Interview with Matt Buck

Last updated: 06-Nov-18


Matt is challenge events manager for a leading children’s medical research charity called Sparks based in London. Having run a few marathons and with a dream of running the MDS, he began longer runs, starting with a 5-day run across Scotland in 2011. Matt shares his top tips for kit and highs and lows of running, before he successfully ran his first MDS in April 2014.

Read more of Matt’s top tips and ultra running experiences below:

Your experience of ultra running

Q. How long have you been doing ultras?
A. I’ve been running ultras since 2011. I had done a few marathons before this but felt that I needed to push my endurance to the next step, ultras were the natural progression.

Q. How did you first get started doing ultras?
A. I’ve always dreamt of one day running the Marathon Des Sables (MDS), even before I was a runner! Back in 2011, once I’d done a few marathons, I decided that I wanted to start building my ultra experience to maybe one day be at a level where I can enter the MDS and survive! I decided to run across Scotland with a friend, as a kind of compromise to not feeling ready for MDS, but doing a multi-day challenge that was tough. We ran from Oban to St Andrews over 5 days with only our family as support, it was an amazing experience. I then started entering some ultra races and haven’t looked back since.

Q. What motivated you to start running?
A. In my job as a Challenge Events Manager for a charity, I was constantly talking to people about doing charity runs, and offering them advice. I felt that I needed to be running myself to offer the best advice I could…and so it started.

Q. When did you do your first ultra race?
A. At the end of 2011 I did my first official race – the Endurance life Coastal Trail Series race in Dorset. It was absolutely brutal, possibly not the best place to start but it didn’t put me off!

Q. Why do you keep running ultras?
A. I love the camaraderie that comes with running ultras and also being involved in the ultra running community. I’ve met so many inspiring and lovely people. I love being outdoors and, of course, I love to run. Running an ultra is literally the best way to spend a day in the countryside, I love it.

Top Tips

Q. What are the essential ingredients to being successful in ultras?
A. I would say the main one is to be prepared, not just physically but mentally as well. I think someone once said that 90% of running and ultra is psychological, and the other 10% is in your head! Obviously this isn’t quite true but not far from it. When I run ultras I really work hard to not dwell on the miles left to go, and to try and stay positive at all times. I even lie to myself sometimes, pretending that I’ve only done 10 miles when I know I’m closer to 20, sounds stupid but it kind of works!

Q. What tips would you give to someone doing their first ultra?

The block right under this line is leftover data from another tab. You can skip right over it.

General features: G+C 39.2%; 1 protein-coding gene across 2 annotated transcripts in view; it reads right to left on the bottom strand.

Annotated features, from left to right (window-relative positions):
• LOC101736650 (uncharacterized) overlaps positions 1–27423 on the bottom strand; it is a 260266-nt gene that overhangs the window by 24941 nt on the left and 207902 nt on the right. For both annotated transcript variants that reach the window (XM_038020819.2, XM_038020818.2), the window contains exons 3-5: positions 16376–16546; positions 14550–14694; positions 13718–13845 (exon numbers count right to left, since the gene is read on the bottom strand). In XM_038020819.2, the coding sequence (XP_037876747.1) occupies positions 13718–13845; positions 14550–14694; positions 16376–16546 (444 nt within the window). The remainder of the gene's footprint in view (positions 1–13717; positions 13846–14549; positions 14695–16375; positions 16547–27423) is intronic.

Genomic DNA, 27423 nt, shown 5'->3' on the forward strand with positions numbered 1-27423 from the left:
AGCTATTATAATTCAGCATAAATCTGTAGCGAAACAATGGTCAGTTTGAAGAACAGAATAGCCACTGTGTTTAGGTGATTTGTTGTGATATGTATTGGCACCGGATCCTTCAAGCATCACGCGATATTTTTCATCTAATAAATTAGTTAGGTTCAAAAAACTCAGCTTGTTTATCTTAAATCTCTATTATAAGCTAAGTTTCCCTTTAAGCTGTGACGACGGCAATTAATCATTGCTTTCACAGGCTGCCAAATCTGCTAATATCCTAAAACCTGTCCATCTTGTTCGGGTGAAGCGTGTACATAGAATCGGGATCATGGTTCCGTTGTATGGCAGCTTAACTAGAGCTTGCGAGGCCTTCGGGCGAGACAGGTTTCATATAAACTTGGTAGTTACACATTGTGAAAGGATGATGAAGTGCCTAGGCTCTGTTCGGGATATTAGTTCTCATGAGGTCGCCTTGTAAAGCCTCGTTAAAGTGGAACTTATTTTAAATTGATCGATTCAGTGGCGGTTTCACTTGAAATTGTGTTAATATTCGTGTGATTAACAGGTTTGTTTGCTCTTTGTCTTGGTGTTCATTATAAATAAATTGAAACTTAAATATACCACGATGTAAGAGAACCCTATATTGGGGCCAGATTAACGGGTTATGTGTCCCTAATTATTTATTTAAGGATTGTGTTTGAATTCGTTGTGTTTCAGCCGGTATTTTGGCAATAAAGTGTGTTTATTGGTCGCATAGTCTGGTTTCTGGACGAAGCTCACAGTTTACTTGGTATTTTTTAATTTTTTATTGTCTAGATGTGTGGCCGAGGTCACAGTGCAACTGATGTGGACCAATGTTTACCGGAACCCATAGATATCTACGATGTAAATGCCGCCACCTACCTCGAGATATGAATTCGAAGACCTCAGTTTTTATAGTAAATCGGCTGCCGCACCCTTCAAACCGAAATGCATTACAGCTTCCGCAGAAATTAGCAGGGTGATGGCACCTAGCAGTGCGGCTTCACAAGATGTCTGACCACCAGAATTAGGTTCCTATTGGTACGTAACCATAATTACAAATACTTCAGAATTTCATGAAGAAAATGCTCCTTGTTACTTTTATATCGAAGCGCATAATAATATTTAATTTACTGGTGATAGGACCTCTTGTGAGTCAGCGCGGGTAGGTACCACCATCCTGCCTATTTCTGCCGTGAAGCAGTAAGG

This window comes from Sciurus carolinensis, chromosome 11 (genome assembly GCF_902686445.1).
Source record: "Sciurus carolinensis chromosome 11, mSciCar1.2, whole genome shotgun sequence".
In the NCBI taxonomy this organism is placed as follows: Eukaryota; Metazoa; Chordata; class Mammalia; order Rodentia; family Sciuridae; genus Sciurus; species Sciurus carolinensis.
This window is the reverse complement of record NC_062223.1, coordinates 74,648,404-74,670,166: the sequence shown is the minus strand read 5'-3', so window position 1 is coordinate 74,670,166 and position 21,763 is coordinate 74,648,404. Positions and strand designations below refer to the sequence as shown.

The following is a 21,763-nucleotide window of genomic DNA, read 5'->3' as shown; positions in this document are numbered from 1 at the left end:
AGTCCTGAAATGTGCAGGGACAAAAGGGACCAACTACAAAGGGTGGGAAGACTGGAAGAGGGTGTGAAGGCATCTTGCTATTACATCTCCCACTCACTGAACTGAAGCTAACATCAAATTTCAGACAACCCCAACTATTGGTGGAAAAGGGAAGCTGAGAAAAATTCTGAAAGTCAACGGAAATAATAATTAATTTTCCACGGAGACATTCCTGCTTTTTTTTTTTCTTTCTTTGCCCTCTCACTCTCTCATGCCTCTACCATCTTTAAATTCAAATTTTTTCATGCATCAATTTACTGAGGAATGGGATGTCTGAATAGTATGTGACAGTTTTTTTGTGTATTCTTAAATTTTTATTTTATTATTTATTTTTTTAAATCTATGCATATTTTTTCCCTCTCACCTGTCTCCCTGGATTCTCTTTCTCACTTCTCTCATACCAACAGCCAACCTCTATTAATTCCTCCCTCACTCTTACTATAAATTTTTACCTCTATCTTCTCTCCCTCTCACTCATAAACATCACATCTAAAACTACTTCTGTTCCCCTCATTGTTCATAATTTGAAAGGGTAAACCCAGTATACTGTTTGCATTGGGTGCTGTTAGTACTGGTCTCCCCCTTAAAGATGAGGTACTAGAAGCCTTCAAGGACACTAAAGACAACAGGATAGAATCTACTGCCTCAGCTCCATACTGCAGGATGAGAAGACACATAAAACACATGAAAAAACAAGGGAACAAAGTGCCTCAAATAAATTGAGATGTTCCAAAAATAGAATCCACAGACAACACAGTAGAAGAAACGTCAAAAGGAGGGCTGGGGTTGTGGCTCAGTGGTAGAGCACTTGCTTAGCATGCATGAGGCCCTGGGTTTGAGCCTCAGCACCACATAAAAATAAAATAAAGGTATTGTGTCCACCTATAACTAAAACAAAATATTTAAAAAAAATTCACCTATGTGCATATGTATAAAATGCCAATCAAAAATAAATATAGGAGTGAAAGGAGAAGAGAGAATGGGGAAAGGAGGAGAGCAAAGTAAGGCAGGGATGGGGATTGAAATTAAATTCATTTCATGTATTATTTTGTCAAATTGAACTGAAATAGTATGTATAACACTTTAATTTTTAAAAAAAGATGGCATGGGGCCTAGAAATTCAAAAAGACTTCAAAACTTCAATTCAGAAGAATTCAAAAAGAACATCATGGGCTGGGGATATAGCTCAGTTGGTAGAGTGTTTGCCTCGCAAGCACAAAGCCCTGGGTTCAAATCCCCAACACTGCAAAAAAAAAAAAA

A. Take your time! Yes it’s a race and you want to do it as quick as you can, but take it easy and enjoy the experience, chat to your fellow runners and learn from their experiences. Understand that it’s going to be tough, and you’re going to get tired, but the feeling of reaching that finish line will be unforgettable.

Q. What type of kit do you feel is essential for an ultra?
A. I think there are two essential bits of kit that you shouldn’t cut corners with. Trainers…these need to be comfortable and appropriate for the terrain you are crossing, you are going to be running 30, 40, 50+ miles so its madness to not have decent trainers. The amount of people I see sliding around in mud with road shoes on, when on a trail ultra, is madness, you are just wasting precious energy. Also I would say that a good bag is essential, again you will be wearing this bag all day so it must be comfortable, not bounce around and not rub. The straps should be done up properly and it should feel part of you, if you notice you bag and it’s bugging you, it’s either not done up properly or it’s not suitable. Then there is everything else, I could write a book on this but it’s all down to personal choice, and budget…personally I like to wear calf guards (Compressport) and some comfy shorts, I’m wearing 2XU shorts for the MDS.

Q. What is the one thing you never travel without?
A. A change of clothes and some food for recovery! The last thing you want at the end of a run is to be sitting in your car with your sweaty, wet kit on. Remember to take some warm comfy clothes to change into, and food, lots of food!

The good times

Q. What is your proudest achievement to date?
A. I would say so far it would be running across Scotland, as I was still new to ultra running so to run 5 days of 25-33 miles a day was a big deal for me…assuming (hoping) I complete the MDS, I’m sure that will be my new proudest achievement by a long way.

Q. What has been your favourite ultra to date?
A. I really enjoy the Centurion North Downs Way 50. I live in Guildford so it comes through my training area which I know well, and it’s a beautiful but tough race. Centurion also put on fantastic races.

Q. Which type of ultras do you like best?
A. I enjoy multi-day events because it gives you that extra challenge, it’s one thing running a long way for one day but it’s a whole different thing to do it numerous days in a row!

The rough times

Q. What has been the most challenging ultra to date for you?
A. I would say my first, the Endurance life Coastal Trail Series ultra in Dorset, mostly because I was inexperienced but also because there was a cut-off time that really stressed me out. I managed it by literally two minutes! Another tough one was the South Downs Way 50, mostly because of the weather – it rained the whole day and was windy and cold. Many runners dropped out with hypothermia, it was a real test of mental strength.

Q. What aspect of ultra running is the hardest for you?
A. This is a tough question, I would say going faster! I can handle the distance generally but I find it hard to increase my speed, I’m slowly getting there but I need to do some more specific training to improve this.